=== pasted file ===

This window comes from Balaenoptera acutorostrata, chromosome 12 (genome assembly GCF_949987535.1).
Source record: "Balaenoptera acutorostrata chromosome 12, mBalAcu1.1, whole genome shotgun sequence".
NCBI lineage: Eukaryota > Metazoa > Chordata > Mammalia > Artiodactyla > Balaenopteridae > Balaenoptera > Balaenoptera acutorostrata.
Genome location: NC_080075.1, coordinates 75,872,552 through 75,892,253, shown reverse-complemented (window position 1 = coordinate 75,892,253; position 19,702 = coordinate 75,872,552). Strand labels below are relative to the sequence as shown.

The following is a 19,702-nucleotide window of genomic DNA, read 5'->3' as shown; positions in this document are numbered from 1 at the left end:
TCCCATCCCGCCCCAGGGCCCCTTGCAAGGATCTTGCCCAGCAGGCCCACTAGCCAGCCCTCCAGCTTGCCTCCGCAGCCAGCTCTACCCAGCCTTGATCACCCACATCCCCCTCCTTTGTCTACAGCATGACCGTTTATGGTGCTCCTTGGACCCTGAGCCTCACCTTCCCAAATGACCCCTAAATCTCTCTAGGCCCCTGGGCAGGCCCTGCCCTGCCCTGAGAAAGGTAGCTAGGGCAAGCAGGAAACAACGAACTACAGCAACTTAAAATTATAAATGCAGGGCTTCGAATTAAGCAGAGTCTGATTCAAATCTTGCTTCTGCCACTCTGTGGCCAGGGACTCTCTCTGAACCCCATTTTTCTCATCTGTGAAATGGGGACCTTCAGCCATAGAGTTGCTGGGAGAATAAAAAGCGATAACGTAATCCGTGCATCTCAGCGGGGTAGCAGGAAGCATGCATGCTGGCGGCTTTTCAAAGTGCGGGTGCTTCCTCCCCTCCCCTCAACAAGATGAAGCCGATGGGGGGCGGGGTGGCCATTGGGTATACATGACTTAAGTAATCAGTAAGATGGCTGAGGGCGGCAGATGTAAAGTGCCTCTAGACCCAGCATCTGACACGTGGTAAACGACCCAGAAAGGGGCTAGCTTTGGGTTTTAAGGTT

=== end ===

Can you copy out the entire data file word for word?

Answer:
This window comes from Balaenoptera acutorostrata, chromosome 12 (genome assembly GCF_949987535.1).
Source record: "Balaenoptera acutorostrata chromosome 12, mBalAcu1.1, whole genome shotgun sequence".
NCBI lineage: Eukaryota > Metazoa > Chordata > Mammalia > Artiodactyla > Balaenopteridae > Balaenoptera > Balaenoptera acutorostrata.
Genome location: NC_080075.1, coordinates 75,872,552 through 75,892,253, shown reverse-complemented (window position 1 = coordinate 75,892,253; position 19,702 = coordinate 75,872,552). Strand labels below are relative to the sequence as shown.

The following is a 19,702-nucleotide window of genomic DNA, read 5'->3' as shown; positions in this document are numbered from 1 at the left end:
TCCCATCCCGCCCCAGGGCCCCTTGCAAGGATCTTGCCCAGCAGGCCCACTAGCCAGCCCTCCAGCTTGCCTCCGCAGCCAGCTCTACCCAGCCTTGATCACCCACATCCCCCTCCTTTGTCTACAGCATGACCGTTTATGGTGCTCCTTGGACCCTGAGCCTCACCTTCCCAAATGACCCCTAAATCTCTCTAGGCCCCTGGGCAGGCCCTGCCCTGCCCTGAGAAAGGTAGCTAGGGCAAGCAGGAAACAACGAACTACAGCAACTTAAAATTATAAATGCAGGGCTTCGAATTAAGCAGAGTCTGATTCAAATCTTGCTTCTGCCACTCTGTGGCCAGGGACTCTCTCTGAACCCCATTTTTCTCATCTGTGAAATGGGGACCTTCAGCCATAGAGTTGCTGGGAGAATAAAAAGCGATAACGTAATCCGTGCATCTCAGCGGGGTAGCAGGAAGCATGCATGCTGGCGGCTTTTCAAAGTGCGGGTGCTTCCTCCCCTCCCCTCAACAAGATGAAGCCGATGGGGGGCGGGGTGGCCATTGGGTATACATGACTTAAGTAATCAGTAAGATGGCTGAGGGCGGCAGATGTAAAGTGCCTCTAGACCCAGCATCTGACACGTGGTAAACGACCCAGAAAGGGGCTAGCTTTGGGTTTTAAGGTT